Kathryn Joyce has just published a book called Quiverfull: Inside the Christian Patriarchy Movement, about a growing movement among Christians in the Southern US. The name Quiverfull comes from Psalm 127: “Like arrows in the hands of a warrior are sons born in one’s youth. Blessed is the man whose quiver is full of them. They shall not be put to shame when they contend with their enemies in the gate.”
It’s no accident that the passage refers only to sons and men, since they’re the only people who benefit from this movement. The crux of it is that women are to submit completely to their husbands, becoming nonstop baby factories who are expected to continue producing and raising spawn until they die.
In an article at Salon, Joyce describes one of the stories she researched while writing the book. Vyckie Garrison was at the end of her rope when she met the man who would marry her and steer her into the Quiverfull movement. From the article:
She’d had her first three children by cesarean section, but after coming to the Quiverfull conviction, she was swayed by the movement’s emphasis on natural (even unassisted home) birth. During one delivery, she suffered a partial uterine rupture and “felt like I’d been in a major battle with Satan, and he’d just about left me dead.” The doctor who treated Garrison lectured her for an hour not to conceive again, but she felt that stopping on her own would be rebellion. When she turned to her leaders for inspiration, she received a bleak message: that if she died doing her maternal duty, God would care for her family. For six months, she couldn’t look at the baby without crying.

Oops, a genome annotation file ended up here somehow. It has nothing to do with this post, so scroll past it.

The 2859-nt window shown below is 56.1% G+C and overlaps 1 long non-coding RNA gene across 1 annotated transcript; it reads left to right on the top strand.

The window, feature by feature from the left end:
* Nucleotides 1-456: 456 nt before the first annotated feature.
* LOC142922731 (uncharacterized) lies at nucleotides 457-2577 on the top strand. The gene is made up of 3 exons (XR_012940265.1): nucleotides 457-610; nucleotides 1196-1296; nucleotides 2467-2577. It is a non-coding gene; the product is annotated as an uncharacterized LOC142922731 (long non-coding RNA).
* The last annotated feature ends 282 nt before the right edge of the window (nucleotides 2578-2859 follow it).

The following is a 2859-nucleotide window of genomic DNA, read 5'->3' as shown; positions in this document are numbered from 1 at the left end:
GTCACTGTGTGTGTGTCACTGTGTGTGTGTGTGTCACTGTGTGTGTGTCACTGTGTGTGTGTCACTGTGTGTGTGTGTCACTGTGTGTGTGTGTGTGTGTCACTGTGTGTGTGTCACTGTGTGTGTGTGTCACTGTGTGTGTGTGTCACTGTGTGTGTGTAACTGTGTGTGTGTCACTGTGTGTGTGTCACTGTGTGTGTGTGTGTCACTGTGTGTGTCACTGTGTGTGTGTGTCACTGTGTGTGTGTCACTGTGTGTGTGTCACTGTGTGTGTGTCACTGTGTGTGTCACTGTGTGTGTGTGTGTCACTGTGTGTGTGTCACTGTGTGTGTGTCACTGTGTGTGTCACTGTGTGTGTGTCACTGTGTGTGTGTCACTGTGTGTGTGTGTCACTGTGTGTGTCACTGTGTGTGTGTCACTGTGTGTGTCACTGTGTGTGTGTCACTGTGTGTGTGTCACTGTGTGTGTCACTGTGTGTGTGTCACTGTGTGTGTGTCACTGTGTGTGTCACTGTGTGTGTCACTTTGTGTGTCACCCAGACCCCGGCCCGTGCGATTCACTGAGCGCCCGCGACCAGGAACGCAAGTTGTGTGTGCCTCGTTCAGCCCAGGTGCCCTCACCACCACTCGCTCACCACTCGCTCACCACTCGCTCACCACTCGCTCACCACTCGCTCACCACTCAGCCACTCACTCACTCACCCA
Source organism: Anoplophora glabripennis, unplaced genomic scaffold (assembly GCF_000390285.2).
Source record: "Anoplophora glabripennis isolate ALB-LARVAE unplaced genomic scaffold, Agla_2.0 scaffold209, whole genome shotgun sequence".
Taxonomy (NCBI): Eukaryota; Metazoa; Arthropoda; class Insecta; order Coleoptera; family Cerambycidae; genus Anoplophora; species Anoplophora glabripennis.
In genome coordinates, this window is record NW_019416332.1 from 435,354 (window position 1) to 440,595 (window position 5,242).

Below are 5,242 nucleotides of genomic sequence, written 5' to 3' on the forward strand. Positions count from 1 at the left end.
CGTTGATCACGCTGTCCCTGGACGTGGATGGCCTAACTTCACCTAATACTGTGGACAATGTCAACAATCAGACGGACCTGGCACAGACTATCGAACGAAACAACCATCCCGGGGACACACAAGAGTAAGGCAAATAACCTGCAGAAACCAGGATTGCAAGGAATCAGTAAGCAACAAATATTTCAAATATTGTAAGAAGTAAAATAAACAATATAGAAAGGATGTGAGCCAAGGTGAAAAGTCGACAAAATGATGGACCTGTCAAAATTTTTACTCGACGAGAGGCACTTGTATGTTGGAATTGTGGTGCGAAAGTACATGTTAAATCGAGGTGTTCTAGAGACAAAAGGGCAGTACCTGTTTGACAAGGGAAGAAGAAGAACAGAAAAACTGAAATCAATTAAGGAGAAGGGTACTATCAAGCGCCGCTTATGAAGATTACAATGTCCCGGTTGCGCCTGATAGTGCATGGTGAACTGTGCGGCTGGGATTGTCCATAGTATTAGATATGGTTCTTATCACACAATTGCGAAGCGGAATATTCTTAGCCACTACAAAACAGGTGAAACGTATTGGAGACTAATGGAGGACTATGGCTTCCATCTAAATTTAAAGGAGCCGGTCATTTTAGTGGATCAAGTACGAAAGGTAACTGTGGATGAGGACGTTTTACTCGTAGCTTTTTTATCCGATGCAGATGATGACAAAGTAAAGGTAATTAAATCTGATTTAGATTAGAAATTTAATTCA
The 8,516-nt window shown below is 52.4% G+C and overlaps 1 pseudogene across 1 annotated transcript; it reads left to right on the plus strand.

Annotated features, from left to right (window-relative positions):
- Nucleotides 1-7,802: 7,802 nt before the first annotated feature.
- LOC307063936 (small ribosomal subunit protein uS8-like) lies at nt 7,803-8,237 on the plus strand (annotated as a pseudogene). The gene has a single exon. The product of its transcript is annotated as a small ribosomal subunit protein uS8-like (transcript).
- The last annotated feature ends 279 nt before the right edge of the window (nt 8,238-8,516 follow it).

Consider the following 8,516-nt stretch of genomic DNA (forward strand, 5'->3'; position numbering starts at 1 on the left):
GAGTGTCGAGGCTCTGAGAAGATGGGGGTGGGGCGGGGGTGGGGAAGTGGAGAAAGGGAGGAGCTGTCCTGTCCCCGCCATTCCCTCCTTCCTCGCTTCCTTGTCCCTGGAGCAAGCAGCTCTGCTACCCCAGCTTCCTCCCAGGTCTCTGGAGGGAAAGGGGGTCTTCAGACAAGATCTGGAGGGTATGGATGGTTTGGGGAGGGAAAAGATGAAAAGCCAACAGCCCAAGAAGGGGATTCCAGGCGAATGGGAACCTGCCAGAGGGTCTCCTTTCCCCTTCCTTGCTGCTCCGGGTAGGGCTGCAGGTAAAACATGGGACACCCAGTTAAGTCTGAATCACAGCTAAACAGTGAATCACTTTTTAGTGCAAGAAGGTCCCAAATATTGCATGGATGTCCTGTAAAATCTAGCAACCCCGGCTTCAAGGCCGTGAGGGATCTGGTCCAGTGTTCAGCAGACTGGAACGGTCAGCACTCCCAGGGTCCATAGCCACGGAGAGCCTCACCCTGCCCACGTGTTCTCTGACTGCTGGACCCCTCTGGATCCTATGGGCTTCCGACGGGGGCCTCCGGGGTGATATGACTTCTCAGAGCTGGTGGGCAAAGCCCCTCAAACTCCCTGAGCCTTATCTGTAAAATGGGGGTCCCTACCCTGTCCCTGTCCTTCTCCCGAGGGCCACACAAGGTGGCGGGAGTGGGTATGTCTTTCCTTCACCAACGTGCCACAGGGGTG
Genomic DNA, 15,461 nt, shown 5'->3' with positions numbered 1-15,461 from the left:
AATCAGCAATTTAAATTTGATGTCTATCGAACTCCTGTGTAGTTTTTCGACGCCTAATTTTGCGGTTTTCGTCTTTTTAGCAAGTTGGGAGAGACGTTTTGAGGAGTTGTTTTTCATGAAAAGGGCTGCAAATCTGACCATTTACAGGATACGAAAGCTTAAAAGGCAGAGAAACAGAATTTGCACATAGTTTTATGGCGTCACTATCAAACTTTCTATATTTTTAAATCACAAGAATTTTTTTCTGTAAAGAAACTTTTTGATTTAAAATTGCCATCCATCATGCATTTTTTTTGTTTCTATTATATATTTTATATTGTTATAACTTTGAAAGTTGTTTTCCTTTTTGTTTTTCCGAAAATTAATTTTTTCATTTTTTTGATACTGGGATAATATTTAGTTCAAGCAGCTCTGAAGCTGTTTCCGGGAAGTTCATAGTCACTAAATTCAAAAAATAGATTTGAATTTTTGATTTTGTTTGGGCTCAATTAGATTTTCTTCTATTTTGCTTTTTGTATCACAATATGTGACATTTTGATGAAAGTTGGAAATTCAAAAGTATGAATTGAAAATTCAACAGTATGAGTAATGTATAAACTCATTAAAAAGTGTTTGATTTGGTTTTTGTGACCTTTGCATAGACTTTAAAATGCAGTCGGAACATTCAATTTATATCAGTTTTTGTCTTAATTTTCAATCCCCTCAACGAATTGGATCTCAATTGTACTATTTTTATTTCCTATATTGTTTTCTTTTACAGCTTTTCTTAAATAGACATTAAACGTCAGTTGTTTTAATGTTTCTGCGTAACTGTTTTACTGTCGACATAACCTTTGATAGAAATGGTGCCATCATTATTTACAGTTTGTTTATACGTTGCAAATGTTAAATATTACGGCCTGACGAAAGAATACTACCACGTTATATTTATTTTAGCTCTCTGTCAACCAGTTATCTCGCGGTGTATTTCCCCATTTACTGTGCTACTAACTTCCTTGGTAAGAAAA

It’s obvious that this movement is dangerous to women and to the children they’re raising. Each woman is expected to have around a dozen kids, and the oldest daughters are expected to help care for the others. Raising a child to believe something makes the brainwashing that much easier, which I guess is why so many cults build into their philosophy the idea that a ridiculously high level of reproduction is of the utmost importance.
Joyce’s article goes on to show that leaving the Quiverfull movement is nearly impossible for women who grow to be so utterly dependent upon their husbands, and who worry about losing their children and becoming outcasts from the community. It’s very reminiscent of the FLDS, the crazed hardcore sect of Mormons â€“Â there seem to be many parallels between the stories from the women who escaped both cults.
In slightly optimistic news, those women who escaped the Quiverfull movement are establishing a presence online and finding one another, offering support and encouragement. Check out the blog No Longer Quivering, run by Vyckie and another survivor, Laura. I’ll definitely be picking up Joyce’s book to learn more about this growing, disturbing movement.